Traditional finance theory characterizes investments by their risk and their return. High risk investments, such as junk bonds, have to offer high interest rates to compensate for the fact that some of these investments will fail. Low risk investments, such as government bonds or bank accounts, offer low interest rates because there is almost no chance of these investments failing. There is a complete spectrum of investments in between. It is very unusual for low risk and high return investments to exist for long — simply because when these unusually good investments become available, investors flock to these investments, pushing the rate of return down.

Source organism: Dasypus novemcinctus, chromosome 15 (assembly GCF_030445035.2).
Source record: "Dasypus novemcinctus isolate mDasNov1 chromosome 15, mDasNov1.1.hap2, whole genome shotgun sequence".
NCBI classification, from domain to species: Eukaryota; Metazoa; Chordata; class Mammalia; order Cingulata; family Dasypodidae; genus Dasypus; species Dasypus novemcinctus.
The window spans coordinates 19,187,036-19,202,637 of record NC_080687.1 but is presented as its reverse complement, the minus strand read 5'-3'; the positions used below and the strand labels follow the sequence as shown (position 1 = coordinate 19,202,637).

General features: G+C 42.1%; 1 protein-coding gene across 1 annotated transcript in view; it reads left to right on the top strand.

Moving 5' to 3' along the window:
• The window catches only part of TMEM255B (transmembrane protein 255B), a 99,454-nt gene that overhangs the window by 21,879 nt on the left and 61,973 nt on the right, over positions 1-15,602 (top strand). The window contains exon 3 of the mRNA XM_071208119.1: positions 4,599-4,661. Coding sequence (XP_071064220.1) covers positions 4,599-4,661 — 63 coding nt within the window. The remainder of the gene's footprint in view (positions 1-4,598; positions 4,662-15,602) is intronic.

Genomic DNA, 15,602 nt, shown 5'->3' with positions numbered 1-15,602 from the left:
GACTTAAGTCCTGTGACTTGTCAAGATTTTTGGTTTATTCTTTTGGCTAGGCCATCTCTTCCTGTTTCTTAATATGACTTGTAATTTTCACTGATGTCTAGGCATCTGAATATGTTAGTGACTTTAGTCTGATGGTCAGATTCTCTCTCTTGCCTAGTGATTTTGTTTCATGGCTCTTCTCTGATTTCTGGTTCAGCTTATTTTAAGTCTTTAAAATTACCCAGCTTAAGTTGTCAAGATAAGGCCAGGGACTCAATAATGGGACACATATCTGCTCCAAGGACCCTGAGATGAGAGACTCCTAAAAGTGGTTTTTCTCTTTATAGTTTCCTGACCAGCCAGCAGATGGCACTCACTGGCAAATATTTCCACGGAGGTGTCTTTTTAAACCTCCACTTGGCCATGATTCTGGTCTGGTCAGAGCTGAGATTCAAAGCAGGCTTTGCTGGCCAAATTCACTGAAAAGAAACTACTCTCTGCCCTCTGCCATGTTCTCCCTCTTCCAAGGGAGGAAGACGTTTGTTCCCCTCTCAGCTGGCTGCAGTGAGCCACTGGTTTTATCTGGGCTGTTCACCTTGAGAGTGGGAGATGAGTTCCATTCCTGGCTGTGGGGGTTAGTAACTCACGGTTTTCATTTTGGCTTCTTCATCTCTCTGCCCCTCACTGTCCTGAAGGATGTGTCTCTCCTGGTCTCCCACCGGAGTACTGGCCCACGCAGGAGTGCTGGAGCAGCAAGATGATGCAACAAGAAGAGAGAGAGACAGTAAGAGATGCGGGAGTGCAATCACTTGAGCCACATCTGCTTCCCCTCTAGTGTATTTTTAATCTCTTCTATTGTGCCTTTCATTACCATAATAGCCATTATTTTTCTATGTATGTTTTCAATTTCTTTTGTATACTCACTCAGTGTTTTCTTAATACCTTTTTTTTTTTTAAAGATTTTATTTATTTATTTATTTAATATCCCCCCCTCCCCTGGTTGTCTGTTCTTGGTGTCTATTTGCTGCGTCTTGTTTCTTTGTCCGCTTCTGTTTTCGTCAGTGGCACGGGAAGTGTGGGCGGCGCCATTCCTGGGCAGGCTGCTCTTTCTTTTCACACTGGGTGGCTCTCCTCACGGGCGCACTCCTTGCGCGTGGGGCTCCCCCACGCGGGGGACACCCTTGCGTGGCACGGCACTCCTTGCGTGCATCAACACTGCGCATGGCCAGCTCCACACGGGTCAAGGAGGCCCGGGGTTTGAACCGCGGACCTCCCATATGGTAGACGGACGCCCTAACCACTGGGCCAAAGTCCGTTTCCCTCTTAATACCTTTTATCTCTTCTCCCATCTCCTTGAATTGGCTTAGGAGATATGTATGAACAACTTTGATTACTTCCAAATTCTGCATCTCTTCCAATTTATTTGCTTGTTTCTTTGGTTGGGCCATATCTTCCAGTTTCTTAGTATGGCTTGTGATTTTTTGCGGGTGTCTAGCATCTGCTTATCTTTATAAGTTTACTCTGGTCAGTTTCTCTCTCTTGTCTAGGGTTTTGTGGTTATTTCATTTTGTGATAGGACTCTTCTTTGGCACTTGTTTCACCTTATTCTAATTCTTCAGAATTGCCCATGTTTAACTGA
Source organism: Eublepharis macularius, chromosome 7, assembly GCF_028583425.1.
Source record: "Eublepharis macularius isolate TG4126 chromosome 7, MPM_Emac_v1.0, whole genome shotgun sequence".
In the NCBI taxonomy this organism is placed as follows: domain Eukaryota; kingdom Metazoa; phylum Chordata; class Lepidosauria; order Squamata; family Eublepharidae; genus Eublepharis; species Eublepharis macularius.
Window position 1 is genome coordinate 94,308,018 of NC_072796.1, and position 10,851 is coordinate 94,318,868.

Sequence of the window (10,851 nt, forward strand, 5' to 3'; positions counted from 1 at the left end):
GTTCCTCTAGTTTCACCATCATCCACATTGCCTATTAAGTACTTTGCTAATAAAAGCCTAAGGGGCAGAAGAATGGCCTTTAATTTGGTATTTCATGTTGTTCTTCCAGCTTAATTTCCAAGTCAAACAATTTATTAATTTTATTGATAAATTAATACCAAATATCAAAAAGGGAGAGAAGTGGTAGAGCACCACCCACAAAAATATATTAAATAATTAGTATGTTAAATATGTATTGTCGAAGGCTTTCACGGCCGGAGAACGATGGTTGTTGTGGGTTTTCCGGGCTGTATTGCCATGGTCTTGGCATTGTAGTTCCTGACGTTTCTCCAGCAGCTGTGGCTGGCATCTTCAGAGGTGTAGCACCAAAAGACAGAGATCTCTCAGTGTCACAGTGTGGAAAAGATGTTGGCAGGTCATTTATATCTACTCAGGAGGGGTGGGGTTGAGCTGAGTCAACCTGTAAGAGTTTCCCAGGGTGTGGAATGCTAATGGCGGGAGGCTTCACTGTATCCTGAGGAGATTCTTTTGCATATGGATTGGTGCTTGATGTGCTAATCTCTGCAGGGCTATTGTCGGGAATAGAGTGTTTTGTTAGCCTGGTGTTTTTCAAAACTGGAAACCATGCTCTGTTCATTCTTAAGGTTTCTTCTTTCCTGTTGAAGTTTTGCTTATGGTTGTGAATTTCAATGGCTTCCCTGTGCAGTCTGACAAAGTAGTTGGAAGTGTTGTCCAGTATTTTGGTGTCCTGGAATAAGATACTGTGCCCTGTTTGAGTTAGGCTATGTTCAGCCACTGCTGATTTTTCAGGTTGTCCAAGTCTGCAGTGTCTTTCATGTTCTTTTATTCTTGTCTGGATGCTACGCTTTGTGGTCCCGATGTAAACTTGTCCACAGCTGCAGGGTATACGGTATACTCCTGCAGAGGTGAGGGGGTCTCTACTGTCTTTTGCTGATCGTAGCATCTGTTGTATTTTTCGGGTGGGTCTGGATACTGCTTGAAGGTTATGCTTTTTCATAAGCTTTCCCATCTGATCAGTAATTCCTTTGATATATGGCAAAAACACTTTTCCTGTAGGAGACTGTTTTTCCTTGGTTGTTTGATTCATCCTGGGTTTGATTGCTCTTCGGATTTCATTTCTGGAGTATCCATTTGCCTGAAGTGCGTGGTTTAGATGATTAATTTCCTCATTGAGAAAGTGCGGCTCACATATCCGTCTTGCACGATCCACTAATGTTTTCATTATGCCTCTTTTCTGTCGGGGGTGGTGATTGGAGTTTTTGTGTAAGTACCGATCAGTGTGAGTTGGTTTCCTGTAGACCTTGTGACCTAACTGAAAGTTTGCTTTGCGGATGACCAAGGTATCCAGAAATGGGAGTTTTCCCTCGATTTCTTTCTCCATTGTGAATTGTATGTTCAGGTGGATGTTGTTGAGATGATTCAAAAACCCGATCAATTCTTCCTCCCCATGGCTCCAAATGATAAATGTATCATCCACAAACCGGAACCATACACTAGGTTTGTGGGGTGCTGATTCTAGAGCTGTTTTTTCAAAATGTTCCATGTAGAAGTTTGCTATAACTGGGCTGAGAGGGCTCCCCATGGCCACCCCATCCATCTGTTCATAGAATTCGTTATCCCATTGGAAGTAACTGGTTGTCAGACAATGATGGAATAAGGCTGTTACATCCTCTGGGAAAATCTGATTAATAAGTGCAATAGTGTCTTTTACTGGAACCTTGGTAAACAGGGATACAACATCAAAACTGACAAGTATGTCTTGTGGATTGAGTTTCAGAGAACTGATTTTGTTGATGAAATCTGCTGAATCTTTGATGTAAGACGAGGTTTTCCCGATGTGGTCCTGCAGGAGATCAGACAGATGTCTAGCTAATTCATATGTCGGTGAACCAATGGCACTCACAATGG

But rooftop solar is an outlier to this traditional financial theory — especially from the perspective of an individual homeowner. Paybacks for rooftop solar are in the range of five to ten years — the equivalent to a 10% to 20% rate of return. And risks are very low — rooftop solar will keep working as long as the sun comes up (most systems are guaranteed for 12-25 years).
When my finance friends run the numbers for their own home, they are often amazed that more people don’t install rooftop solar. These friends are happy to take cash out of their investment accounts — where they may have been earning 2% after tax — and install a rooftop solar system where they will earn an equivalent 15% after tax return. For more about the financial risks and rewards of a rooftop solar system, please Listen Up to the Energy Show on Renewable Energy World.